An international team of virus experts said on Thursday they had found genetic data from a market in Wuhan, China, linking the coronavirus to raccoon dogs for sale there, adding to the case evidence that the worst pandemic in a century could have triggered it. An injured animal that was handled through the illegal wildlife trade.
The genetic data was obtained from swabs taken in and around the Huanan Seafood Wholesale Market starting in January 2020, shortly after Chinese authorities closed the market over suspicions it was linked to a new virus outbreak. By then, the animals had been evacuated, but the researchers surveyed the walls, floors, metal cages, and carts often used to transport the animals’ cages.
Three scientists involved in the analysis said that in the samples that tested positive for the coronavirus, the international research team found genetic material belonging to the animals, including large amounts that were identical to a raccoon dog.
The mixing of genetic material from the virus and the animal does not prove that the raccoon dog itself is infected. And even if a raccoon dog did become infected, it wouldn’t be clear if the animal transmitted the virus to humans. Another animal could have passed the virus on to people, or an infected person could have spread the virus to a raccoon dog.
But the analysis proved that raccoon dogs — fluffy animals related to foxes and known to be able to transmit the coronavirus — had deposited genetic signatures in the same place where the virus’s genetic material was left, the three scientists said. They said this evidence is consistent with a scenario in which the virus is transmitted to humans from a wild animal.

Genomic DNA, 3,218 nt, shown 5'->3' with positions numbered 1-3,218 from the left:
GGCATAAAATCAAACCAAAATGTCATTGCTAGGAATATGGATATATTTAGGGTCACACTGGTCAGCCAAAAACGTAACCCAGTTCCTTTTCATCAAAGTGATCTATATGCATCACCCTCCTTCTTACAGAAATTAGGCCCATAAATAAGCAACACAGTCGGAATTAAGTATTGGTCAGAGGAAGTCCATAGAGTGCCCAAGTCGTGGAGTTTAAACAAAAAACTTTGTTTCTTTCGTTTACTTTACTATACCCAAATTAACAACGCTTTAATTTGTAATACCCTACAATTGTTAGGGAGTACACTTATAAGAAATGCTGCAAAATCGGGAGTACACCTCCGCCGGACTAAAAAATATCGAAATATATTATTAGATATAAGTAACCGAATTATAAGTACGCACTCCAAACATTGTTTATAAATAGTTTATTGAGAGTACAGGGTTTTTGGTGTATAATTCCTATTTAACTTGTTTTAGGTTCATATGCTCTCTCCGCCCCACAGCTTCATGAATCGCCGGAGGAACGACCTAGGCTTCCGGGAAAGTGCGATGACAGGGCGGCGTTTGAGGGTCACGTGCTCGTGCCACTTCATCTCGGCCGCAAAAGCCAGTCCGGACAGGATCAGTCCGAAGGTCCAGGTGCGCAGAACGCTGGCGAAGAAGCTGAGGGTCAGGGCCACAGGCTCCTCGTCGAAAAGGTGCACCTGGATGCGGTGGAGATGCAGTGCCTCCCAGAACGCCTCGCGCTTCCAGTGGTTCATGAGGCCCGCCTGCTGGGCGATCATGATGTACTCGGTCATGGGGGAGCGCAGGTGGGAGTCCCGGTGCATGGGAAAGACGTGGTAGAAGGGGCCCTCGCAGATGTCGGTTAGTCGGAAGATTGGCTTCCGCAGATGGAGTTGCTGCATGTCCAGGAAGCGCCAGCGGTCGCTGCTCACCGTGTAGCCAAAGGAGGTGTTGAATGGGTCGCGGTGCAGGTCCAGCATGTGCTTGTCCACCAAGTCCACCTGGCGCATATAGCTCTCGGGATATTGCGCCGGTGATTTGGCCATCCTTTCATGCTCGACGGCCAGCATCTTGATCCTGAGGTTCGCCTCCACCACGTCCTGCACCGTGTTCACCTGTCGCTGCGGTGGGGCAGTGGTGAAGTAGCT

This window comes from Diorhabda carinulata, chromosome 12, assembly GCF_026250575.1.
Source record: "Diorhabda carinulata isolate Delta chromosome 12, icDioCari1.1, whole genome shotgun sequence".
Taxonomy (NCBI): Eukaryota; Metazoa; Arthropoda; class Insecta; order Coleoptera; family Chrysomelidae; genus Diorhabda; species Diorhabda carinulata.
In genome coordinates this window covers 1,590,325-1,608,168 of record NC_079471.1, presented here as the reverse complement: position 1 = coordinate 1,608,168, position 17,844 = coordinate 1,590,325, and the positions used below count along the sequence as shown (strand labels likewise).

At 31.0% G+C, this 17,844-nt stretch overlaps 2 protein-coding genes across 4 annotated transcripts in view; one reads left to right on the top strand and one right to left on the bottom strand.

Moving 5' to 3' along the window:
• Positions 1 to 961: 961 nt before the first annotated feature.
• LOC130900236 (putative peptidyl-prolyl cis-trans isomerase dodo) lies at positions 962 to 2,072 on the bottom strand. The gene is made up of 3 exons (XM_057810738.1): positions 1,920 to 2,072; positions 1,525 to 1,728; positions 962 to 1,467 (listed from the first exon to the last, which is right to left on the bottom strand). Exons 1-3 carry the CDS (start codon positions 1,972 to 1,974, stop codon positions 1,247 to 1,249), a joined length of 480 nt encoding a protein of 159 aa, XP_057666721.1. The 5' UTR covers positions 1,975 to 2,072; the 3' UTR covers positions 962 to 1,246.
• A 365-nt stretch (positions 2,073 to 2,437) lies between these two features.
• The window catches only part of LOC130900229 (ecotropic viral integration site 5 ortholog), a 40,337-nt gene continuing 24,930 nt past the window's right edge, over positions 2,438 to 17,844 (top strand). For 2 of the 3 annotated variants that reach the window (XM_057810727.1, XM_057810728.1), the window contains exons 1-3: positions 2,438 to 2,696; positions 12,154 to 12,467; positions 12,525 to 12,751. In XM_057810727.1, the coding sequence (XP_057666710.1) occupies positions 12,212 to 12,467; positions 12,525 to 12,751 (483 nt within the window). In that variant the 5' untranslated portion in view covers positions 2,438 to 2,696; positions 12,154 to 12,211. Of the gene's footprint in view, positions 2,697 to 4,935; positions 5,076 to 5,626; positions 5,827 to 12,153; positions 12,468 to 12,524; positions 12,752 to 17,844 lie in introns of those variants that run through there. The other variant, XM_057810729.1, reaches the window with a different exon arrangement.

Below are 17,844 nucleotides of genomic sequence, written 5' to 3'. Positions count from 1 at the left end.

A report detailing the full details of the international research team’s findings has not yet been published. Their analysis was first reported by Atlantic Ocean.
The new evidence is sure to provide a jolt to the debate about the origins of the pandemic, even if it does not resolve the question of how it came to be.
In recent weeks, the so-called lab leak theory, which posits that the coronavirus emerged from a research lab in Wuhan, has gained traction thanks to a new intelligence assessment from the US Department of Energy and hearings led by the newly elected Republican House.
But genetic data from the market provides some of the most concrete evidence yet about how the virus jumped to humans from wild animals outside of a laboratory. It also notes that Chinese scientists have provided an incomplete account of the evidence that could fill in the details of how the virus spread in the Huanan market.
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The results showed that “samples from the market that had early Covid strains in them were contaminated with DNA reads from wild animals,” said Jeremy Camille, a virologist at Louisiana State University Health Sciences Center Shreveport who was not involved in the study.
Dr. Kamel said that this does not amount to conclusive evidence that the infected animal caused the spread of the epidemic. But, he said, “it really shines a light on the illegal animal trade in an intimate way.”
Chinese scholars A Stady Looking at the same market samples in February 2022. That study reported that the samples tested positive for coronavirus but indicated that the virus came from infected people who were shopping or working at the market, not from the animals sold there.